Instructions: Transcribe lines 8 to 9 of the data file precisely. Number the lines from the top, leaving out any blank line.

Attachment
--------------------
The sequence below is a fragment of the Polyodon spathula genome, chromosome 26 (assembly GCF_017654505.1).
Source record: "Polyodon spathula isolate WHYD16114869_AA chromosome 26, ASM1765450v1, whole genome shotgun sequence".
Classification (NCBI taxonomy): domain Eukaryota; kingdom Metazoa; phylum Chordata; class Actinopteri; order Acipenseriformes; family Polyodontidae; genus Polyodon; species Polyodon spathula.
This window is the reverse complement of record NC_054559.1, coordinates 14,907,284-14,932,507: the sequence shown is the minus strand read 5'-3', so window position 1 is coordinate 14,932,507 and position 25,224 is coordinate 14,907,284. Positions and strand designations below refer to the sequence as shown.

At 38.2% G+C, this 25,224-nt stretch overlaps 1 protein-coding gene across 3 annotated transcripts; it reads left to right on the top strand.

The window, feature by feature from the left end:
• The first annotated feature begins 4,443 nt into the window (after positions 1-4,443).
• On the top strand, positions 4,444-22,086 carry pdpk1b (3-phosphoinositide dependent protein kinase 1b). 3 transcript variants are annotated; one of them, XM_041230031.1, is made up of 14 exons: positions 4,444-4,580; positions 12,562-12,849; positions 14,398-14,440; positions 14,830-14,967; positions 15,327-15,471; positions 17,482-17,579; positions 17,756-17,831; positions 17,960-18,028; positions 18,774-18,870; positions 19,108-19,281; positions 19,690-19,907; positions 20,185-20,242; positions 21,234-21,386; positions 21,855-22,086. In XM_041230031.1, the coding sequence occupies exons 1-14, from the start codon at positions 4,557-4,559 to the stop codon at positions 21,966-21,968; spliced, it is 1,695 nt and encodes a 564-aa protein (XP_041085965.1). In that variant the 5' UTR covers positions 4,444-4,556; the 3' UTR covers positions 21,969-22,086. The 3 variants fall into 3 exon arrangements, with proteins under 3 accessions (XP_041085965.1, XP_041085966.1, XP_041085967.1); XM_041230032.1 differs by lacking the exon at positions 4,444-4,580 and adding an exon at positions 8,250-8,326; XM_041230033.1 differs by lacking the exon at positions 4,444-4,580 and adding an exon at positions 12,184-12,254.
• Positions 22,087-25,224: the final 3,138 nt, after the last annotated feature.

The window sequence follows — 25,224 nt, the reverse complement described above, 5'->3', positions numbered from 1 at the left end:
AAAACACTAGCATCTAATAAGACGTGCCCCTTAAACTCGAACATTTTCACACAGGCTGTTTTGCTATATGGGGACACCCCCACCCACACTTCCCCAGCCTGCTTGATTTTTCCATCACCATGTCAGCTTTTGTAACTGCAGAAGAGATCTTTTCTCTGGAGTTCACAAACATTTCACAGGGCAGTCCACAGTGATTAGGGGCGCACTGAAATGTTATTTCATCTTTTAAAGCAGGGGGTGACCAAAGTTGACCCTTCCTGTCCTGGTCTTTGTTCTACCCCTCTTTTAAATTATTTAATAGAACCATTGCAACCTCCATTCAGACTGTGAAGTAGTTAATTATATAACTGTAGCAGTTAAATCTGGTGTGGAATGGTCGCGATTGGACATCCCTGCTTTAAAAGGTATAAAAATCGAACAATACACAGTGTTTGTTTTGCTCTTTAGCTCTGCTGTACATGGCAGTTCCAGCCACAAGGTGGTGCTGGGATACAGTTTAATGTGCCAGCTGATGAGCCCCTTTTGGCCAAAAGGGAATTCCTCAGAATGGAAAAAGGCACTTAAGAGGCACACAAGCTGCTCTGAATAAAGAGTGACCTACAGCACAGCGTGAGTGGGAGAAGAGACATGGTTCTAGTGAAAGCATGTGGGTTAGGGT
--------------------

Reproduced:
• On the top strand, positions 4,444-22,086 carry pdpk1b (3-phosphoinositide dependent protein kinase 1b). 3 transcript variants are annotated; one of them, XM_041230031.1, is made up of 14 exons: positions 4,444-4,580; positions 12,562-12,849; positions 14,398-14,440; positions 14,830-14,967; positions 15,327-15,471; positions 17,482-17,579; positions 17,756-17,831; positions 17,960-18,028; positions 18,774-18,870; positions 19,108-19,281; positions 19,690-19,907; positions 20,185-20,242; positions 21,234-21,386; positions 21,855-22,086. In XM_041230031.1, the coding sequence occupies exons 1-14, from the start codon at positions 4,557-4,559 to the stop codon at positions 21,966-21,968; spliced, it is 1,695 nt and encodes a 564-aa protein (XP_041085965.1). In that variant the 5' UTR covers positions 4,444-4,556; the 3' UTR covers positions 21,969-22,086. The 3 variants fall into 3 exon arrangements, with proteins under 3 accessions (XP_041085965.1, XP_041085966.1, XP_041085967.1); XM_041230032.1 differs by lacking the exon at positions 4,444-4,580 and adding an exon at positions 8,250-8,326; XM_041230033.1 differs by lacking the exon at positions 4,444-4,580 and adding an exon at positions 12,184-12,254.
• Positions 22,087-25,224: the final 3,138 nt, after the last annotated feature.